Hugh Morton cultivated many relationships in his various roles as photographer, publicist, land developer, and civic pillar. He became friends with paragons of athleticism (Michael Jordan, Ted Williams), beloved celebrities (Charles Kuralt) and, in the instance that is relevant to this blog post, people of great geopolitical significance. One of these people, General William Westmoreland, first met Morton on November 11, 1963 during a Veterans Day Celebration for the USS North Carolina. A few months after, he was appointed by President Johnson as commander of the U.S. Military forces in Vietnam, a post that lasted until 1968.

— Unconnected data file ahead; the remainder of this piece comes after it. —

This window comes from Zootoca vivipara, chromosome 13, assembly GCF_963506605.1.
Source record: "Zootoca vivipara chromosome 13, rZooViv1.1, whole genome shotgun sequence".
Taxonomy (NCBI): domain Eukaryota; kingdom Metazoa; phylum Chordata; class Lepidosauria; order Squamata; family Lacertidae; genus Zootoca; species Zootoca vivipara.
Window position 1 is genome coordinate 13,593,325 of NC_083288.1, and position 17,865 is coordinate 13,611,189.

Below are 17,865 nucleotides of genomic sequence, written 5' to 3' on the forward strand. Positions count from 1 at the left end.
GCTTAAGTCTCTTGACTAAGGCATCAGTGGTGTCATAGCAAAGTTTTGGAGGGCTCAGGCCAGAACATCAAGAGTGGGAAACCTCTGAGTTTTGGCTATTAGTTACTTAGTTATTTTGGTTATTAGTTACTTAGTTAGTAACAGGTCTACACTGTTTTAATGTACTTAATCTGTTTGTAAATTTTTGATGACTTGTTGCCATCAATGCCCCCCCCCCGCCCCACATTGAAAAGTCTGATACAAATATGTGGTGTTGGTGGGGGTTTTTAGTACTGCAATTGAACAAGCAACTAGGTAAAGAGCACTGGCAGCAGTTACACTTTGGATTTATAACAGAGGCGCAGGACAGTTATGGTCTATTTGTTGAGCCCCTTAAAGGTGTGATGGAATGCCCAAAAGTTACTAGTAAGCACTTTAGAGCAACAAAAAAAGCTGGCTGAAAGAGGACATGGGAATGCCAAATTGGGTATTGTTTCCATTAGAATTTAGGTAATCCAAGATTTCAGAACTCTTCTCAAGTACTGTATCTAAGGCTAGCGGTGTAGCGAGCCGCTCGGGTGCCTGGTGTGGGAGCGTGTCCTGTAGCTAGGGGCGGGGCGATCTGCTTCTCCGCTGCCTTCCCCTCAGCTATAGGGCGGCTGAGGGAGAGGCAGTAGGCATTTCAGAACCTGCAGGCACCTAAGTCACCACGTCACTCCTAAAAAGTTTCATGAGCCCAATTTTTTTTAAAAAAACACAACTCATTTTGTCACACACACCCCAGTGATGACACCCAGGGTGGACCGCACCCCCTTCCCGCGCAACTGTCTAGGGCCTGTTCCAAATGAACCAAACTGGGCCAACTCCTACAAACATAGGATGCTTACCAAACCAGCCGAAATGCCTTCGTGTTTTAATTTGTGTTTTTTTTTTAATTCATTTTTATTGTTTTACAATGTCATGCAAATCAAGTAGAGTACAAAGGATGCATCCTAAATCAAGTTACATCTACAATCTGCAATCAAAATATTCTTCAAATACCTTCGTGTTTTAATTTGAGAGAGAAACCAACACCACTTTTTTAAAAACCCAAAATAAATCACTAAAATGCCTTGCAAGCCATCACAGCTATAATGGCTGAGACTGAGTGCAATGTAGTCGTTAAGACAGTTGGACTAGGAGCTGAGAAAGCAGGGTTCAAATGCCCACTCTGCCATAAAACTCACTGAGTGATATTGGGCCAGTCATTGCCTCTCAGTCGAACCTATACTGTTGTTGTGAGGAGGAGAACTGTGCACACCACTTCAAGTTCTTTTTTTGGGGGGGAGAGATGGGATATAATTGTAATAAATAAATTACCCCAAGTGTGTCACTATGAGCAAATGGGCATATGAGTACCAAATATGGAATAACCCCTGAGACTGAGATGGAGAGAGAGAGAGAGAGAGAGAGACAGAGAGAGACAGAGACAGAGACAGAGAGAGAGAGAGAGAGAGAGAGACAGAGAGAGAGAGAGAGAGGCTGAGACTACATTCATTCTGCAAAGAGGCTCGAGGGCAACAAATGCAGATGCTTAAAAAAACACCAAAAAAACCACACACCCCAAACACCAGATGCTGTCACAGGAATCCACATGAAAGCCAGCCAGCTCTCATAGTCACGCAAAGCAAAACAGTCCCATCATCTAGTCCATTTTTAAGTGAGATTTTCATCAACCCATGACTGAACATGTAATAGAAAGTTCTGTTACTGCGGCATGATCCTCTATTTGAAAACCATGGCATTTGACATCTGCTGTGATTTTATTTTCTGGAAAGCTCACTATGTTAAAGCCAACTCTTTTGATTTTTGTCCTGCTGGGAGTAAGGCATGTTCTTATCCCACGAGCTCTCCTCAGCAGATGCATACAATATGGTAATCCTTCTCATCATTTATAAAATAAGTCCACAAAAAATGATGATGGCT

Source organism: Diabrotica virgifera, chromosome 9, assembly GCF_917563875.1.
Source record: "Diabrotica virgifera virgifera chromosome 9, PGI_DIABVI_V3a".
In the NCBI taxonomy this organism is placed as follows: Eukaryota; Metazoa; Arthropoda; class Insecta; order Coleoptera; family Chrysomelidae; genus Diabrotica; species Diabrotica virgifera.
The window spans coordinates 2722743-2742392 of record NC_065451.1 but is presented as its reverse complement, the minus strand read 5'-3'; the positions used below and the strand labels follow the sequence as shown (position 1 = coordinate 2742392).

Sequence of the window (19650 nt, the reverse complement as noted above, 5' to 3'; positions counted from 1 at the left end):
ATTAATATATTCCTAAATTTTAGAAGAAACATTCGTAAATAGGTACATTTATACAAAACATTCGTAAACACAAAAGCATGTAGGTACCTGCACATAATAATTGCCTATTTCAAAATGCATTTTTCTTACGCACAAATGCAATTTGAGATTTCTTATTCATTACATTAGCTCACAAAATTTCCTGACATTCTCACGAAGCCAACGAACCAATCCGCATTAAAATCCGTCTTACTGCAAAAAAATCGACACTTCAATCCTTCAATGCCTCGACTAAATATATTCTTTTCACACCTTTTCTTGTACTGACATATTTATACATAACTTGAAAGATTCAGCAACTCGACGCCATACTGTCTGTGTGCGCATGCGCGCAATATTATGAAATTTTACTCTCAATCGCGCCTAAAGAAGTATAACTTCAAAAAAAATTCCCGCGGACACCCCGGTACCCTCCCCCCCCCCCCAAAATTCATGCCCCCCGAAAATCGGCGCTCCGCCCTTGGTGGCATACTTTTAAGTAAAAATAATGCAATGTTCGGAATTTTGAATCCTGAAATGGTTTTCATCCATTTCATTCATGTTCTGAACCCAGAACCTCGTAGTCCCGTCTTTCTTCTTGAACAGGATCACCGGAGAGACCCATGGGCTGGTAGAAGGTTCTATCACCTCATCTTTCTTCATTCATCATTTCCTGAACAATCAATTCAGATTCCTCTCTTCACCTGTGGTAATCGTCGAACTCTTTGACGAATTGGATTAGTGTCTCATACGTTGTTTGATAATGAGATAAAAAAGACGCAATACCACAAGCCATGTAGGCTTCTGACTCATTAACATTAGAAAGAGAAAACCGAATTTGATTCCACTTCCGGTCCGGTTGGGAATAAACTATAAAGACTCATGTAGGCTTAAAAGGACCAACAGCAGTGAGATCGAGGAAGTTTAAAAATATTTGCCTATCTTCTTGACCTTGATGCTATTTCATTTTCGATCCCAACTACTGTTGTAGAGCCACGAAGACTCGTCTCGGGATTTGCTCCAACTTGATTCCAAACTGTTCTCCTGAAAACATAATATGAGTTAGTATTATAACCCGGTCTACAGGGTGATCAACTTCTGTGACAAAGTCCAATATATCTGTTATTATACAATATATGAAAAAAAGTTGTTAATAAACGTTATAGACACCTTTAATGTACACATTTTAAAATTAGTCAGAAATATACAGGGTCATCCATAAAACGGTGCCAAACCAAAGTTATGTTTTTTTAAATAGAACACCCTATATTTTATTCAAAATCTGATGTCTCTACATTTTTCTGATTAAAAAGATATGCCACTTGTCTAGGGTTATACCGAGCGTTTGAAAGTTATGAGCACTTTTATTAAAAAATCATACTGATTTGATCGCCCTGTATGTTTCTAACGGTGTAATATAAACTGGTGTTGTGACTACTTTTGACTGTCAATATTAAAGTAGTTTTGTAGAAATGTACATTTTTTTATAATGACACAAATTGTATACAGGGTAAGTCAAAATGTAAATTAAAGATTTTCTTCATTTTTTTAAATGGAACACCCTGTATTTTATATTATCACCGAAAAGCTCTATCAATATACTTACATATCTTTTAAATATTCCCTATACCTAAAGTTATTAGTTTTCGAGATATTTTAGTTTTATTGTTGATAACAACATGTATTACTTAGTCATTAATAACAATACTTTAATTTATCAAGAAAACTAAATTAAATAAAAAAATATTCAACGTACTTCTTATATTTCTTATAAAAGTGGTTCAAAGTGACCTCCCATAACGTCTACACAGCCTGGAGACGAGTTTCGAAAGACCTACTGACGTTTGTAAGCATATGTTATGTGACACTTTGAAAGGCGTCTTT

Westmoreland is known primarily as a military man, and his public image was a stern one—sharp features, piercing eyes, powerful eyebrows, and a visible discomfort in plainclothes. He is shown here looking as natural and imposing as a granite cliff in his formal military attire at the Grandfather Mountain Highland Games. Given his military demeanor, then, it must have seemed a daunting task to Hugh Morton when he was asked by Westmoreland’s Public Relations firm to take pictures of him living an entirely domestic life. Westmoreland needed PR assistance with a $120 million libel suit he filed against CBS in response to their 1982 documentary, The Uncounted Enemy: A Vietnam Deception. This documentary, narrated by journalist Mike Wallace, accused Westmoreland of manipulating military intelligence to claim there were fewer communists in South Vietnam, thereby creating the impression that the war was being won. Westmoreland was upset at this assault on his character, and mounted a lawsuit against CBS and Mike Wallace.